The WSJ Law Blog has an interesting post entitled "Nobody . . . Is Ever Going to Plead Guilty Again," which asks whether anyone will plead guilty again after the 150 year sentence handed down to Madoff today. As you recall, Madoff pleaded guilty to 11 criminal counts, including fraud, money laundering, perjury, false filing with the SEC, and other crimes. What incentives remain for others in similar situations to plead guilty? It’s only been a few hours, but already people in the white-collar world are buzzing over 150 year the sentence imposed by Judge Chin. First, a couple notes on the sentence: Typically in white-collar cases, judges impose a sentence equivalent to the maximum statutory punishment for the most serious criminal count to which a defendant pleads guilty. In Madoff’s case, that would have been a charge of securities fraud, which carries a statutory maximum of 20 years. But Chin said he would take penalties for all 11 criminal charges and have them run conse

Madoff Sentenced to 150 Years for Ponzi Scheme

Here is a summary of the sentencing from CNN . Judge Denny Chin of U.S. District Court in New York announced the sentence just moments after Madoff apologized to his victims. "I live in a tormented state for all the pain and suffering I created," Madoff said. "I left a legacy of shame. It is something I will live with for the rest of my life." Turning to face some of his victims, he addressed them directly: "Saying I'm sorry is not enough. I turn to face you. I know it will not help. I'm sorry." Madoff said he was not asking for forgiveness and not offering any excuses for his behavior. "How can you excuse betraying thousands of investors?" he asked. "How can you excuse deceiving hundreds of employees? How can you excuse lying to and deceiving your wife who still stands by you?" Victims urged a judge to hand down the maximum life sentence against Bernard Madoff, the mastermind of the largest and most sweeping Ponzi scheme ever.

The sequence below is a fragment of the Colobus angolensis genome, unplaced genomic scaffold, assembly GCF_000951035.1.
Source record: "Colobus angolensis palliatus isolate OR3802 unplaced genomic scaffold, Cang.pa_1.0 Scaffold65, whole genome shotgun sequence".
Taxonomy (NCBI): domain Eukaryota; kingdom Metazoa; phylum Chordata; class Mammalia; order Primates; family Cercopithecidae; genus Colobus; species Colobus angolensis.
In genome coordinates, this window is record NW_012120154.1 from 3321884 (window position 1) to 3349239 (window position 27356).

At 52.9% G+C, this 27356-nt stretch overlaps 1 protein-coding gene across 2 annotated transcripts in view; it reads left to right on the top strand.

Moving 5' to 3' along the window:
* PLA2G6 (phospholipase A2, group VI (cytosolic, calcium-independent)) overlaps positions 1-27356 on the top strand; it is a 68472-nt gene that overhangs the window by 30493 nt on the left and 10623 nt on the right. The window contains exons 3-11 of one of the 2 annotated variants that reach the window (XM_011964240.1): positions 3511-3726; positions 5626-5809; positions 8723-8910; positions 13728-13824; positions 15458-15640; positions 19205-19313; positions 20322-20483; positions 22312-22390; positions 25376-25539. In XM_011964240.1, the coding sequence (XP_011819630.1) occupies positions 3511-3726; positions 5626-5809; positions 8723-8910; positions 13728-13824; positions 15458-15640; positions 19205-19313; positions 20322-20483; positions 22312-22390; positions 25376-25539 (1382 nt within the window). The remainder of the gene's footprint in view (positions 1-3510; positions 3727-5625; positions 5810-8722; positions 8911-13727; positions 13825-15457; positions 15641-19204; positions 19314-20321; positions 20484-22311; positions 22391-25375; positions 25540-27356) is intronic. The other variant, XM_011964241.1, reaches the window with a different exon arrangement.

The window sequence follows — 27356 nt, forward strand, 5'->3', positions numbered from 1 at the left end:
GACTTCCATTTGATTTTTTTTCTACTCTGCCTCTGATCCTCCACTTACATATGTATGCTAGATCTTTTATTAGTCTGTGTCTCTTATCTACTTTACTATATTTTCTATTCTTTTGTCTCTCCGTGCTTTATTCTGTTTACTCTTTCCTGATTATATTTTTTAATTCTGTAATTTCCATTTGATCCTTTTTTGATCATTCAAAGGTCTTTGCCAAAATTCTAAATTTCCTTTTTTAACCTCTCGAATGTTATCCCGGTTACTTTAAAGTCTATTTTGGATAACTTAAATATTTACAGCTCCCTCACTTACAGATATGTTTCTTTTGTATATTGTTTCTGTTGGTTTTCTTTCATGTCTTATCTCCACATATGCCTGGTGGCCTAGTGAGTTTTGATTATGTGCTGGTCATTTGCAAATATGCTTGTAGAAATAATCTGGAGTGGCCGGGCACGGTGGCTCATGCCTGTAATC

Judge Orders Defendant to Write Book

Last week, Judge Ricardo Urbina, United States District Court Judge for the District of Columbia, sentenced a former senior pharmaceutical executive at Bristol-Myers to an unusual sentence. Dr. Andrew G. Bodnar had pleaded guilty to making a false statement to the federal government about the company's efforts to resolve a patent dispute over the blood thinner Plavix. At sentencing, Judge Urbina sentenced Mr. Bodnar to two years probation, during which he must write a book about his experience connected with the case. He must also pay a $5,000 fine. Here is further information on the case from the NYT . Elkan Abramowitz, Dr. Bodnar’s lawyer, said he had never before heard of a case in which a judge sentenced a defendant to write a book. But this is not the first time Judge Urbina has demanded written penance. In 1998, he sentenced a prominent Washington lobbyist to write and distribute a monograph to 2,000 lobbyists at the defendant’s own expense. The lobbyist, James H. Lake, pl

9/11 Detainees May Be Permitted to Plead Guilty

The NYT reports that the Obama administration is considering a change in the law for the military commissions at the prison at Guantanamo Bay, Cuba, that would allow detainees facing the death penalty to plead guilty without a full trial. The provision could permit military prosecutors to avoid airing the details of brutal interrogation techniques. It could also allow the five detainees who have been charged with the Sept. 11 attacks to achieve their stated goal of pleading guilty to gain what they have called martyrdom. The proposal, in a draft of legislation that would be submitted to Congress, has not been publicly disclosed. It was circulated to officials under restrictions requiring secrecy. People who have read or been briefed on it said it had been presented to Defense Secretary Robert M. Gates by an administration task force on detention. . . . The proposal would ease what has come to be recognized as the government’s difficult task of prosecuting men who have confessed to te

Former Enron Executive Pleads Guilty to Avoid Third Trial